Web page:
‘Dismay’ as £24-a-year tax rise sees just ‘80 extra’ police officers in Hampshire – but a big cut in PCSOs

Hampshire chief constable Olivia Pinkney
Hampshire chief constable Olivia Pinkney
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RECRUITING ‘200 new officers’ with millions of pounds raised by a £24-a-year council tax hike for Hampshire police has only been made possible by cutting PCSOs, The News can reveal.

Council taxpayers have been asked to fork out more money and in publicity leaflets were promised there would be: ‘200 new officers, 65 police staff investigators, and training for PCSOs’. The message was that the ‘extra officers will tackle local crime’.

Police and Crime Commissioner Michael Lane.  Picture: Vernon Nash (180519-002)

Police and Crime Commissioner Michael Lane. Picture: Vernon Nash (180519-002)

Police bosses have recruited 210 officers but admitted there will be just ‘80 extra’ overall because the remaining 130 are filling longstanding vacancies and replacing people retiring.

At the same time, people leaving PCSO roles have not been replaced to the same number as they join PC and police staff investigator roles. So while some new PCSOs are being trained there will be a drop from about 330 to 236 in just over a year.

It is part of a switch to prioritising warranted officers tackling domestic abuse, drug-linked stabbings, exploitation and ‘criminals at the top of the food chain’.

Senior officers and crime commissioner Michael Lane insist that without the tax increase there would have been a further cut to officer numbers overall - and budgeting has allowed recruitment to jump from 200 to 210.

There has been no formal announcement about the cut in PCSOs but chief constable Olivia Pinkney described a reduction from 256 in February down to 236.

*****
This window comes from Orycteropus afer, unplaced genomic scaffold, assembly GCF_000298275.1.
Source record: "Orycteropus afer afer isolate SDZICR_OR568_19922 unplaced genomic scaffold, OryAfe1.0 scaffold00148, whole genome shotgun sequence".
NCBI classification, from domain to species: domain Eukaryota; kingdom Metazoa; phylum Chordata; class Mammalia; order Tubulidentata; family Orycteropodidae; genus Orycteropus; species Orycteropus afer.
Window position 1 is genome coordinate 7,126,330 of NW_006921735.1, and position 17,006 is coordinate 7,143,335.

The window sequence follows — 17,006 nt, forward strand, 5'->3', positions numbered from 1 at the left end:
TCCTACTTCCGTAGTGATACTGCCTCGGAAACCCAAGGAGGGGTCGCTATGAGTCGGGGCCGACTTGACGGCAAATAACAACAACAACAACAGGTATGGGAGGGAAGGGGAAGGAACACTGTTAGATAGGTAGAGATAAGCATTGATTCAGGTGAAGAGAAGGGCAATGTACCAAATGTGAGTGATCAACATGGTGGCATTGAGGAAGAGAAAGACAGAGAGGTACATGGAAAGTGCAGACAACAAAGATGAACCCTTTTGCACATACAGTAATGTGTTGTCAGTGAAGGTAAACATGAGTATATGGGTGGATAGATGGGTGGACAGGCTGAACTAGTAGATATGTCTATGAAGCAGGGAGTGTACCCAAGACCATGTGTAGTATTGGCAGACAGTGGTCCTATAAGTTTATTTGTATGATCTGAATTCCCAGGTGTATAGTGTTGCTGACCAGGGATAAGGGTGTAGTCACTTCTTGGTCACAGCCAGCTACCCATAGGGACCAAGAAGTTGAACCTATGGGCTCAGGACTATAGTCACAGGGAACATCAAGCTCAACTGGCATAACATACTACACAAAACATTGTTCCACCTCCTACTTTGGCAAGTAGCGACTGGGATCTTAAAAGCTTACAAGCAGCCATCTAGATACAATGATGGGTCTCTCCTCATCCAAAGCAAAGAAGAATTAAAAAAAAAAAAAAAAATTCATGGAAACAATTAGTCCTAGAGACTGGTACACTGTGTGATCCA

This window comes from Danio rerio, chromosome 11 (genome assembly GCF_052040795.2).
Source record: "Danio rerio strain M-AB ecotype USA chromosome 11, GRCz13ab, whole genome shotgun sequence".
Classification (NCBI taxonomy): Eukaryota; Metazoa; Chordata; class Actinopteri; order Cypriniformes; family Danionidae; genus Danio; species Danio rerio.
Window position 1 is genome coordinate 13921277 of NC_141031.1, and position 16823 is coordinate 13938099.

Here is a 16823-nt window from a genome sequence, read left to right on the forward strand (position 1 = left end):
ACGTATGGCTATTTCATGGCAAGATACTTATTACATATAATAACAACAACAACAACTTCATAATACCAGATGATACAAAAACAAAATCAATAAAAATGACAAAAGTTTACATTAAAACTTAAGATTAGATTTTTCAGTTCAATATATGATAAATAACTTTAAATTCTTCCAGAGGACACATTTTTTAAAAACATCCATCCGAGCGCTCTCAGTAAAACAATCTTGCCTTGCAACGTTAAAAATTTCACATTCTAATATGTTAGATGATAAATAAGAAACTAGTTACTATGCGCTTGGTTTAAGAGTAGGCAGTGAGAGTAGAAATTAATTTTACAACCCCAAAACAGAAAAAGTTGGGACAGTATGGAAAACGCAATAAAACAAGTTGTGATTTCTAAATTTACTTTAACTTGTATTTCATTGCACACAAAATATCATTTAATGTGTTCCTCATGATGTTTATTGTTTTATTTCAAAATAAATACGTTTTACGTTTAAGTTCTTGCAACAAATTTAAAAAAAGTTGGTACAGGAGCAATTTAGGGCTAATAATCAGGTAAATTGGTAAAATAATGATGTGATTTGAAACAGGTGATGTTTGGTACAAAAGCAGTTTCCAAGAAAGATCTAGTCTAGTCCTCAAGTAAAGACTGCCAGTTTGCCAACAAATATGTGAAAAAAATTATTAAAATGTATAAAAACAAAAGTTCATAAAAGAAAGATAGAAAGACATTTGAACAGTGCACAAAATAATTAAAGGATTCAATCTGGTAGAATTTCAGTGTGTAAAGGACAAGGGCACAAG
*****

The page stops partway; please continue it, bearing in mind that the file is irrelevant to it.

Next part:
Councillor Trevor Cartwright MBE, who voted for the police precept increase put forward by the crime commissioner, said he was ‘dismayed’ at the figures.

He said: ‘That wasn’t quite what we thought we were voting for – they didn’t give numbers such as those.’

Cllr Cartwright, deputy leader at Fareham Borough Council, added: ‘I’m a bit dismayed - that wasn’t my impression.’

Portsmouth South MP Stephen Morgan said: ‘I was assured by Mr Lane that increasing the financial burden on local taxpayers would result in 200 new police officers out on our streets fighting crime.

‘I am hugely concerned by reports that this is no longer coming to fruition.’

Ranks of PCSOs swelled to 380 from a planned 334 two years ago - with many of them waiting to take up warranted positions with powers of arrest amid a recruitment freeze.

Hampshire police started recruiting into PC roles even before extra cash was brought in from the council tax hike earlier this year in a bid to get recruits through the training course and out onto the streets sooner.

The move to ditch PCSOs on a large scale comes as police battle more serious crime. A spokesman said: ‘With more high-harm offences needing to be investigated, we need to change the balance of PCSOs and PCs.’

Speaking to The News, Mr Lane said: ‘Every penny in the rise of council tax precept is going to that purpose and that’s the promise I made - if that isn’t realised I will be wanting to challenge the chief constable very strongly - that is the basis I raised the precept.

‘Without this rise there would have been 200 fewer officers. Without this precept rise there would have been 65 fewer investigators.’

He added: ‘If I don’t deliver, I will be the most embarrassed of everybody.’

Top officer Ms Pinkney has vowed to carry out 'an increase in the offensive on the crime in our communities' and is bringing in PCs to do so instead of PCSOs.